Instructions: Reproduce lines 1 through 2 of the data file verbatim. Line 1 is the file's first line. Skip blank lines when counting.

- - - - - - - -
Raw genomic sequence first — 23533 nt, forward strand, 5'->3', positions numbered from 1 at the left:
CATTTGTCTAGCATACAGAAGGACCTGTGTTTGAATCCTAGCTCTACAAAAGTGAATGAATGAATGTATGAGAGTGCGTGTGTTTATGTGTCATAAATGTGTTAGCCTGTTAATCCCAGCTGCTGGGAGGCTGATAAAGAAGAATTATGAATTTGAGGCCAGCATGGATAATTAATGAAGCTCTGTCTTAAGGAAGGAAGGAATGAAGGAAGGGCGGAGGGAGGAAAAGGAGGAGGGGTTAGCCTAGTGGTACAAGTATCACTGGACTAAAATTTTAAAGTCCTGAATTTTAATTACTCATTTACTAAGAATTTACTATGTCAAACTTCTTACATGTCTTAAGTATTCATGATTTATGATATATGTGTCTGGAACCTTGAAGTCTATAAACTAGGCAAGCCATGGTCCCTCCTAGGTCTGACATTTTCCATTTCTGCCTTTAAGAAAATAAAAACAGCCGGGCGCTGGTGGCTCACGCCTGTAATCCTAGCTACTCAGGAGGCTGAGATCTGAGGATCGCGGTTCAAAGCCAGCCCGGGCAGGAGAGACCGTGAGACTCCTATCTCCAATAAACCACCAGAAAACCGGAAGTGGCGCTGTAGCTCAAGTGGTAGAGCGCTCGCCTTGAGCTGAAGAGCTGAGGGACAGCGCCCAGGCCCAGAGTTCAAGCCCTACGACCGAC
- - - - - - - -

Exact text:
Raw genomic sequence first — 23533 nt, forward strand, 5'->3', positions numbered from 1 at the left:
CATTTGTCTAGCATACAGAAGGACCTGTGTTTGAATCCTAGCTCTACAAAAGTGAATGAATGAATGTATGAGAGTGCGTGTGTTTATGTGTCATAAATGTGTTAGCCTGTTAATCCCAGCTGCTGGGAGGCTGATAAAGAAGAATTATGAATTTGAGGCCAGCATGGATAATTAATGAAGCTCTGTCTTAAGGAAGGAAGGAATGAAGGAAGGGCGGAGGGAGGAAAAGGAGGAGGGGTTAGCCTAGTGGTACAAGTATCACTGGACTAAAATTTTAAAGTCCTGAATTTTAATTACTCATTTACTAAGAATTTACTATGTCAAACTTCTTACATGTCTTAAGTATTCATGATTTATGATATATGTGTCTGGAACCTTGAAGTCTATAAACTAGGCAAGCCATGGTCCCTCCTAGGTCTGACATTTTCCATTTCTGCCTTTAAGAAAATAAAAACAGCCGGGCGCTGGTGGCTCACGCCTGTAATCCTAGCTACTCAGGAGGCTGAGATCTGAGGATCGCGGTTCAAAGCCAGCCCGGGCAGGAGAGACCGTGAGACTCCTATCTCCAATAAACCACCAGAAAACCGGAAGTGGCGCTGTAGCTCAAGTGGTAGAGCGCTCGCCTTGAGCTGAAGAGCTGAGGGACAGCGCCCAGGCCCAGAGTTCAAGCCCTACGACCGAC